Wednesday 13 January 2010
Honduran congress votes to leave ALBA
by Paul Haste
Venezuelan President Hugo Chavez has joined legitimate Honduran president Manuel Zelaya in condemning the Honduras coup regime’s withdrawal from a trade treaty uniting Latin America’s most progressive countries.
The Honduran Congress, which is dominated by supporters of self-styled "interim president" Roberto Micheletti, voted 123 to five late on Tuesday to end co-operation with Cuba and Venezuela under the the ALBA Peoples’ Trade Treaty.
Mr Zelaya, who was deposed by the military in a coup last June, but secretly returned from exile to take up residency in the Brazilian embassy in Honduras’ capital Tegucigalpa, slated the withdrawal from ALBA as "part of Micheletti’s right-wing agenda."
Mr Chavez declared that the de facto regime had "had already left ALBA and turned its backs on the poorest in Honduras the day the coup took place."
ALBA, or Bolivarian Alliance for the Peoples of Our America, unites Bolivia, Cuba, Ecuador, Nicaragua, Venezuela and several Caribbean island nations with an alternative trade agreement that prioritises social welfare and solidarity over free trade.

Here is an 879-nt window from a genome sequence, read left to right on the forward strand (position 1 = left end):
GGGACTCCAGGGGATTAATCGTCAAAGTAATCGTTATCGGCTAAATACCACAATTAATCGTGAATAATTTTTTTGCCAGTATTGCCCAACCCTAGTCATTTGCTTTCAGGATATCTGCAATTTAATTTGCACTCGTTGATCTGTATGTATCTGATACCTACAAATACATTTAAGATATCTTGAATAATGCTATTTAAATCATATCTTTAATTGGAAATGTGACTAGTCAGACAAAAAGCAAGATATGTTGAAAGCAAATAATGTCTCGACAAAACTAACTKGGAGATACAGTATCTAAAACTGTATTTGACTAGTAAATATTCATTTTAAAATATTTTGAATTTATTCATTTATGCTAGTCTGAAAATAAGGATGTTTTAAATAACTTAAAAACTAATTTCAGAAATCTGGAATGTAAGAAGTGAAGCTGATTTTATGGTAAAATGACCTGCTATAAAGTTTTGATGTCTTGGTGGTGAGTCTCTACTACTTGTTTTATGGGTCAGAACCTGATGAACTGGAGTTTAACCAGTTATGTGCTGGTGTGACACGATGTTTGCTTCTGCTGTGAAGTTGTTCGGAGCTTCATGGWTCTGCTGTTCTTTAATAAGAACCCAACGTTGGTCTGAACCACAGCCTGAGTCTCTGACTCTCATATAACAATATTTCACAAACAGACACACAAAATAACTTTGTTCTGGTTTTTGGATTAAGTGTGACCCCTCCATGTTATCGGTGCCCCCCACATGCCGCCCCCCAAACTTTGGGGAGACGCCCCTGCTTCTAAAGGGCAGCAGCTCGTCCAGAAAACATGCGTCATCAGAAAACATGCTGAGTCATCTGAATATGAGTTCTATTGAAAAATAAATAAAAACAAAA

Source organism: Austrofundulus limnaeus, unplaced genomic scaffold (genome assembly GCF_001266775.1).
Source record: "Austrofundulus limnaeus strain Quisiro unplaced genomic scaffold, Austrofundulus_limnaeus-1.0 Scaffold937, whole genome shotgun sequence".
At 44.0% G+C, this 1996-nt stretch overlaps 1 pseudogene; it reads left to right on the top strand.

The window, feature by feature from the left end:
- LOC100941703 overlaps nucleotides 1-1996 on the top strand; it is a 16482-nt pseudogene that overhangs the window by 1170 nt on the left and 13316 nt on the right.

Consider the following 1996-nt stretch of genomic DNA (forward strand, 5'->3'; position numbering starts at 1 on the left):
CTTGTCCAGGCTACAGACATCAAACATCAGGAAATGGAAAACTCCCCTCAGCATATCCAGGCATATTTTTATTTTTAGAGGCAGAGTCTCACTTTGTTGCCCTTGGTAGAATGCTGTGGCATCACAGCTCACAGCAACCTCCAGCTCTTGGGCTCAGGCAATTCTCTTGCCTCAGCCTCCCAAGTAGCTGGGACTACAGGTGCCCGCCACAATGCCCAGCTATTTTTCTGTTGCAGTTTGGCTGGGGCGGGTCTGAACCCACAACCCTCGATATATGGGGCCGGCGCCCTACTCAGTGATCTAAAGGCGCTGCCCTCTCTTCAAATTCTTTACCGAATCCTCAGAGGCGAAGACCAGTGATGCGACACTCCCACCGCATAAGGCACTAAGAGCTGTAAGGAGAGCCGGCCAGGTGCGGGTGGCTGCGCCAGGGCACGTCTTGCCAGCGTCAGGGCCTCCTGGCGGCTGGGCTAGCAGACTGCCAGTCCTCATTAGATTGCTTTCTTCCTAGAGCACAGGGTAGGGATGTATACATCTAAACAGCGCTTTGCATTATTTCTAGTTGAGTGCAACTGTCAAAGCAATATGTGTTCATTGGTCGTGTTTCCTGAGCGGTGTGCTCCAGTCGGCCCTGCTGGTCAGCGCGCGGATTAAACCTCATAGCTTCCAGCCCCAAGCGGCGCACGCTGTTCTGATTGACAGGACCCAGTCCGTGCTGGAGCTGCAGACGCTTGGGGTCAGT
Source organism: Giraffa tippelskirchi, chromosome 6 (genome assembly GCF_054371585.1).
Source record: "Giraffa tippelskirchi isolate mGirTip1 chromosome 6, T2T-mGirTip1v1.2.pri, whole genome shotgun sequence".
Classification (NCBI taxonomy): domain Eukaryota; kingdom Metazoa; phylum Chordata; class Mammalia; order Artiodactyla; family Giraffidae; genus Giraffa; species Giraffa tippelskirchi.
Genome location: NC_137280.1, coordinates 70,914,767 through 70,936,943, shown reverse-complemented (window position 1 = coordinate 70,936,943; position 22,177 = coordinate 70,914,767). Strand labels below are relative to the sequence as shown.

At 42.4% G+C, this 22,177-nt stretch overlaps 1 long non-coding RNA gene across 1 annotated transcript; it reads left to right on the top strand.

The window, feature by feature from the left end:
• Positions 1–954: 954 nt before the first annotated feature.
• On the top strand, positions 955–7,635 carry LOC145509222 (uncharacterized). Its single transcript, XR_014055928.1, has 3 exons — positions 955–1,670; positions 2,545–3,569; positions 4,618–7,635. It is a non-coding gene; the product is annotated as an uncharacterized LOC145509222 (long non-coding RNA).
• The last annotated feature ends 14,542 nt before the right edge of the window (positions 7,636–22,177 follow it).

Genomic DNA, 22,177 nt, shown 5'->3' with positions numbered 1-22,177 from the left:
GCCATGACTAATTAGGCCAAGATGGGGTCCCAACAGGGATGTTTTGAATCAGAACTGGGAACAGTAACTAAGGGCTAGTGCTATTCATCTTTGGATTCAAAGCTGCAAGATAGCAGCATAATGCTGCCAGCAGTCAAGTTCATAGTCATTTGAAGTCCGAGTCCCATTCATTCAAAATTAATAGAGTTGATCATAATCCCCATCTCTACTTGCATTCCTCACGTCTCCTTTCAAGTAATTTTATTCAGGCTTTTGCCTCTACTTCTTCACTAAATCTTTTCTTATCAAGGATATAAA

The agreement emphasises barter and exchange, such as Venezuela’s offer to swap oil in return for the help of Cuban doctors in its health service, and prioritises support for social welfare programmes that have been credited with eradicating illiteracy in Bolivia in just three years.
But the Honduras opposition National Resistance Front vowed to continue with the massive street demonstrations that have rocked Tegucigalpa since the coup, and pledged to defy a police crackdown to protest at the inauguration of a new president, Porfirio Lobo Sosa, on 27 January.
Mr Lobo Sosa, a supporter of the coup who won presidential elections held under the gun last November, has suggested that he will give an amnesty to the soldiers who arrested Mr Zelaya, and has not opposed Mr Micheletti’s demand that Honduras withdraw from ALBA.
No member of ALBA has recognised Mr Lobo Sosa’s election, but Brazil is planning to send a high-level delegation to Honduras in February in an attempt to ensure Mr Zelaya’s safety once he returns to being a private citizen at the end of his presidential term.